So you want to use Microsoft Teams in your organisation, huh? Are you prepared for the pain? The lack of documentation? The feeling of utter exasperation at a company unable to properly consider the needs of enterprise customers in their new “modern” approach? Well, I’m here to share my experiences with you so that hopefully you can avoid some of the pain I had to go through in getting this all ready for our upcoming rollout.
Like many of you, my organisation utilises Microsoft’s powerhouse deployment tool: SCCM. Initially, when Teams was released it was only available as an executable, which is fine. A little jiggery-pokery with detection methods yielded a usable application which could easily be deployed and self-served by users. Unfortunately, deploying the .exe and then trying to switch to the .msi requires the use of a cleanup script, so we were lucky that Microsoft – in their infinite wisdom – decided to release the .msi “machine-wide installer” before we started deploying. Saves us a bit of work.
The .msi installer, as you might imagine, works perfectly as an application. The only caveate is that the installer is per-user no matter what you specify in your application settings. The program installs to the users’ AppData folder, so it can cause headaches in environments which make use of redirected AppData.
This is where things got a lot more complicated. Intune is at once a product with a great deal of documentation and one with absolutely no useful information. So when my co-worker and I initially uploaded the .msi to Intune we expected it to… work. Nobody else had complained of any issues with the deployment via Intune, so we were surprised when every attempt at installation came back as having failed.
So here’s the thing: Intune HATES deployments based on devices. Nearly every device configuration profile, compliance profile, and application deployment is expected to be done per-user. This does not fit our use-case, as users need to interact with many different devices in different contexts (e.g. shared user devices and personal devices). For that reason, we’ve had a lot of problems getting policies to work and are currently trying to get M$ to fix the issue.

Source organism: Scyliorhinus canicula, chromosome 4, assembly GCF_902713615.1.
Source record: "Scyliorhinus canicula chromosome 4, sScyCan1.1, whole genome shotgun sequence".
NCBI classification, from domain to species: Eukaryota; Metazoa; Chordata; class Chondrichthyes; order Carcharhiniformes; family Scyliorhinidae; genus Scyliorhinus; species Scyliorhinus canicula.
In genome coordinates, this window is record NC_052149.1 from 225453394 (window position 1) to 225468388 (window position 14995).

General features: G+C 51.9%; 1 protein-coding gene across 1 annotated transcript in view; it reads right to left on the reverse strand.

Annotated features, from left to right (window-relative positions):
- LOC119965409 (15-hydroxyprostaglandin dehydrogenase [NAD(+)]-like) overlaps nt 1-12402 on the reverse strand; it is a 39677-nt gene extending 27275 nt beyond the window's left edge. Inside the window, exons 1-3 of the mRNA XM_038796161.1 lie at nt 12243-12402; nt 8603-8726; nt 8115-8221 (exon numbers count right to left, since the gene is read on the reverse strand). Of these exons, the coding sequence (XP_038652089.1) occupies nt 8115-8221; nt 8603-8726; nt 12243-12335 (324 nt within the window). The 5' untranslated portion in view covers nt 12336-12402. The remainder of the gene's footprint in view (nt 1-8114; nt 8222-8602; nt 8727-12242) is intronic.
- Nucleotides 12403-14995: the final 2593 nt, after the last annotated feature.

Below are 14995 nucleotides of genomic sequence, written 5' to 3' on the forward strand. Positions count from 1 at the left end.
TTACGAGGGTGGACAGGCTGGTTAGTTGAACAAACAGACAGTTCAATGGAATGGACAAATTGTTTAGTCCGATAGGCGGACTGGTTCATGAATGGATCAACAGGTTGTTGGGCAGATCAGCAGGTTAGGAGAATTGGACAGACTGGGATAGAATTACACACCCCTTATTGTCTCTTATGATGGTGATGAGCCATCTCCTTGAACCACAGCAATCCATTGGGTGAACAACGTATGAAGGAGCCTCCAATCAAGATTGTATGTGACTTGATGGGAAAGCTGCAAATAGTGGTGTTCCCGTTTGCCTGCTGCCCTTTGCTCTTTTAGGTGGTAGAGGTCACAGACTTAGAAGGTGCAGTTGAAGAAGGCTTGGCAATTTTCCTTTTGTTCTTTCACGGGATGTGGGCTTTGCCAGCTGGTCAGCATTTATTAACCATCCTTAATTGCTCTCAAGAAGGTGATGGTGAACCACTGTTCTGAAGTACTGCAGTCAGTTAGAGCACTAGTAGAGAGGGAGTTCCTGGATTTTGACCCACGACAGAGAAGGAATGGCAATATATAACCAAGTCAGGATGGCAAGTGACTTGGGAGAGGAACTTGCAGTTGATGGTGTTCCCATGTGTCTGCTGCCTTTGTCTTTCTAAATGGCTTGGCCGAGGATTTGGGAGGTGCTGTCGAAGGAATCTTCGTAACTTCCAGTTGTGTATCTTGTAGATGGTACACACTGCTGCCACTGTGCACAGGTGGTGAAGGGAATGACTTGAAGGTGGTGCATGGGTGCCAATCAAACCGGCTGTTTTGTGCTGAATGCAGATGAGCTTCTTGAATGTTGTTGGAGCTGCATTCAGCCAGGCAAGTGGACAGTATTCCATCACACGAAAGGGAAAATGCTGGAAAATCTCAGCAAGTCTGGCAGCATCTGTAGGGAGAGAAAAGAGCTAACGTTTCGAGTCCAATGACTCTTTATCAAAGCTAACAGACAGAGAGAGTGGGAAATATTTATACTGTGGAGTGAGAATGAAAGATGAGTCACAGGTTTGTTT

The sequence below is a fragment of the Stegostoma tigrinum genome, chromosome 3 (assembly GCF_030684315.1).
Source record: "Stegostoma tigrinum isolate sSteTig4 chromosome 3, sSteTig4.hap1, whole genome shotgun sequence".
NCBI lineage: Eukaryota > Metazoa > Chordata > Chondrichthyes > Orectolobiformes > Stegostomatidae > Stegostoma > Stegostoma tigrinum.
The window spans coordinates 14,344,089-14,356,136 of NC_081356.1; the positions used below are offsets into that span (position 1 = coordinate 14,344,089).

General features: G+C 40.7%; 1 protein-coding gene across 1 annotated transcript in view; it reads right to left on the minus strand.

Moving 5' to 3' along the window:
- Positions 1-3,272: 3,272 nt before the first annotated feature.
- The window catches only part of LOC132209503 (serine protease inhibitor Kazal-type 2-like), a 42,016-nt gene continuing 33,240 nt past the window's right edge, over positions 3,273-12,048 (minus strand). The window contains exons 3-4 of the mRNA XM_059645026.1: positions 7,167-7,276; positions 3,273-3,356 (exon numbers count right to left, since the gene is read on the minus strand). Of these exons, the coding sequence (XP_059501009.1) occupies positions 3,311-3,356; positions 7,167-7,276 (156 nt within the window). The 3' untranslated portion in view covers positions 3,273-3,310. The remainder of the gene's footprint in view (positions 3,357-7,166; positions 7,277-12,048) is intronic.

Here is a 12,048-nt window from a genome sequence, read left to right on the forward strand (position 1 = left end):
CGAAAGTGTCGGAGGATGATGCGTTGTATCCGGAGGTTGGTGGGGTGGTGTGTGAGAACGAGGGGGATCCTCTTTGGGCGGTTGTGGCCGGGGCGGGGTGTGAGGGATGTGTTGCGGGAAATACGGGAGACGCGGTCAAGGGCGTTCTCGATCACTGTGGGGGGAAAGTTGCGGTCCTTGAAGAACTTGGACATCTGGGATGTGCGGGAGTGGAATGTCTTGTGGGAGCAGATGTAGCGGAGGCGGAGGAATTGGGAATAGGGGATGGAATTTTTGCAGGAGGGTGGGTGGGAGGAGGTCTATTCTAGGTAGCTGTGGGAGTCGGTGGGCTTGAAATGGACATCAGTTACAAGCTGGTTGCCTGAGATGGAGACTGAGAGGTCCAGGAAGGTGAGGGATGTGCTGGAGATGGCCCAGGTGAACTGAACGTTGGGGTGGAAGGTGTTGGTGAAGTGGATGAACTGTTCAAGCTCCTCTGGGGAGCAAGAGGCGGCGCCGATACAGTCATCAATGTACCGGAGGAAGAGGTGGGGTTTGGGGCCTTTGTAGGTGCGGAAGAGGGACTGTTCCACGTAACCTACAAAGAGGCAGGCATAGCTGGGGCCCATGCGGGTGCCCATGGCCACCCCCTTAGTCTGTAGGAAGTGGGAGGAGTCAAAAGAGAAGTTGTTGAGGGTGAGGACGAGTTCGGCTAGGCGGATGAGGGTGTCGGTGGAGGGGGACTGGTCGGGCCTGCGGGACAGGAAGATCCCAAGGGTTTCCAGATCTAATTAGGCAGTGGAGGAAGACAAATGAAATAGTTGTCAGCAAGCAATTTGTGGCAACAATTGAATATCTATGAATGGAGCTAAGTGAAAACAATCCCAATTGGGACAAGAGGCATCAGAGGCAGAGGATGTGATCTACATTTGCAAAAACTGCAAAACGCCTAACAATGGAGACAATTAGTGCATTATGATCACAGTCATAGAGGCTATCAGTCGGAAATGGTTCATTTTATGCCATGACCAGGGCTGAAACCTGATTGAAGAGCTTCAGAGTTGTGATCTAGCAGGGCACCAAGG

But what about Teams? After all, the Chrome Enterprise installer worked fine targeting devices. The error message from Intune was that devices could not be targeted with user-based installers. But Teams is a “machine-wide installer”, right? Well, no. Not exactly. The installer basically just sets up a base downloader that is initiated by a user logging in. So how do you get Intune to recognise it as a device installer? You edit the .msi of course.
I personally use SuperOrca to do this, but there are other tools available which can do the same job. Basically you just load up the .msi and add the following value to a new row:
This will set the default installation target to “machine”, and will enable deployment of the .msi to device collections within Intune. ### Stopping AutoStart The single most annoying thing about Microsoft Teams is its inability to shut up. By default, the application is set to launch in the foreground at login. It’s not a small app, either, so on older machines it increases load up time substantially. When you’re trying to get non-techie users to use new tech (teachers, for example) the LAST thing you want to do is annoy them with clunky, slow applications. So, I started poring over the documentation looking for an enterprise kill switch for this behaviour. An ADMX template, maybe? Doesn’t look like it. A native GPO for Teams behaviour? Nope. Hmm. Okay then. Let’s brush off [Procmon](https://docs.microsoft.com/en-us/sysinternals/downloads/procmon) and look at what this is doing. So it looks like when you enable/disable the autostart from within the Teams desktop application it writes and verifies a bunch of regkeys. The one we’re interested in is this one:
HKCU\Software\Microsoft\Windows\CurrentVersion\Run com.squirrel.Teams.Teams C:\Users\%currentuser%\AppData\Local\Microsoft\Teams\Update.exe --processStart "Teams.exe" --process-start-args "--system-initiated"
So, by creating a login script using group policy which searches for and removes this key, we effectively wipe out the autostart behaviour. Now, we have a working Teams deployment on SCCM. As for Intune, it remains to be seen whether or not creating a CSP and installing local GPOs will consistently suppress autostart. To be tested next week.